Conducts systematic research and maintenance of collections on the prehistory and archaeology of the Philippines in both land and underwater archaeological sites.
The creation of the Archaeology Division in 1988 marked the birth of the youngest of the twelve divisions of the National Museum. The Anthropology Division concentrated on the study of prehistoric culture, historical archeology, and the new field of underwater archeology.
The Archaeology Division is relatively young, but activities and studies in this discipline can be traced to as far back as the Spanish colonial period. As early as the l9th century, foreign archaeologists began scouring the Philippine Archipelago for evidences of early man. Scientists like Feodor Jagor, J. Montano, Paul Rey and Dean C. Worcester all made separate explorations in various parts of the country. Each one of them went home with a good collection of earthenwares, semistonewares, glazed burial jars with human skeletal remains, carved wooden coffins, ornaments of metal, shell and glass as well as wooden and metal implements and carved wooden images.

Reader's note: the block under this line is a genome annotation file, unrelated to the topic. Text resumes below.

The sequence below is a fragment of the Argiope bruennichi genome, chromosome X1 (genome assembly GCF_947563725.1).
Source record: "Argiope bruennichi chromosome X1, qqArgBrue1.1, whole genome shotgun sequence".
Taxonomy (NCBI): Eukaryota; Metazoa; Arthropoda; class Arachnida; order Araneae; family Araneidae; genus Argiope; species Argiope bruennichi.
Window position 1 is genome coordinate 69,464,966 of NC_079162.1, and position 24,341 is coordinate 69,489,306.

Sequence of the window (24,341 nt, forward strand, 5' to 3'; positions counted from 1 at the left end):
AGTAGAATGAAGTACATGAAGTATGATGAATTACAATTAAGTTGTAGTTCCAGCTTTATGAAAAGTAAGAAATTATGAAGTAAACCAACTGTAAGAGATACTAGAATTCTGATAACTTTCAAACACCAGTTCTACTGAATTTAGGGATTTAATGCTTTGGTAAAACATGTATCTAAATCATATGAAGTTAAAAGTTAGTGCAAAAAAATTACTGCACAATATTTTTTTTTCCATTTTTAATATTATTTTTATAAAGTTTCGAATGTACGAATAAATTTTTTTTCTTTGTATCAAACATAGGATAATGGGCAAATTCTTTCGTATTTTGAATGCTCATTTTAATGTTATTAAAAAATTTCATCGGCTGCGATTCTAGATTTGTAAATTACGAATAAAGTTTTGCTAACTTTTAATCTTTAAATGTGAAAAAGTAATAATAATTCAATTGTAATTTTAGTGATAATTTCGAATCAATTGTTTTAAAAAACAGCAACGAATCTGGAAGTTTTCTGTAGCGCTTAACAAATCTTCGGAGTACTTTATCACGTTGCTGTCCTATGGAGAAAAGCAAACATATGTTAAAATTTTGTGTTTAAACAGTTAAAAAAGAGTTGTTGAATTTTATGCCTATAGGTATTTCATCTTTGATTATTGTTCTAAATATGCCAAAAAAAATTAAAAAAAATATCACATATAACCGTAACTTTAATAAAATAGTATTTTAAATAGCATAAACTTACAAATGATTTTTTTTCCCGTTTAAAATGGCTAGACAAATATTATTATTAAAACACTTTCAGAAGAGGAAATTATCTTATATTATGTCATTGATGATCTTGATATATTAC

The dawn of Philippine archaeology came in the 1920s when American scientist Carl Guthe conducted his explorations in the Visayan Islands. His yield was amazing: 31 cubic tons of archaelogical specimens from 542 sites! Most of his finds are now deposited at the University of Michigan in the United States.
At about this time, a fortnightly scientific symposium was opened at the Bureau of Science under the chairmanship of Roy E. Dickerson. This symposium tackled the geological, biological and human history of the Philippines. The results were partially published in 1928 as Monograph No. 21 of the Bureau of Science entitled "Distribution of Life in the Philippines" which confirmed the country's special niche in the international scientific plane.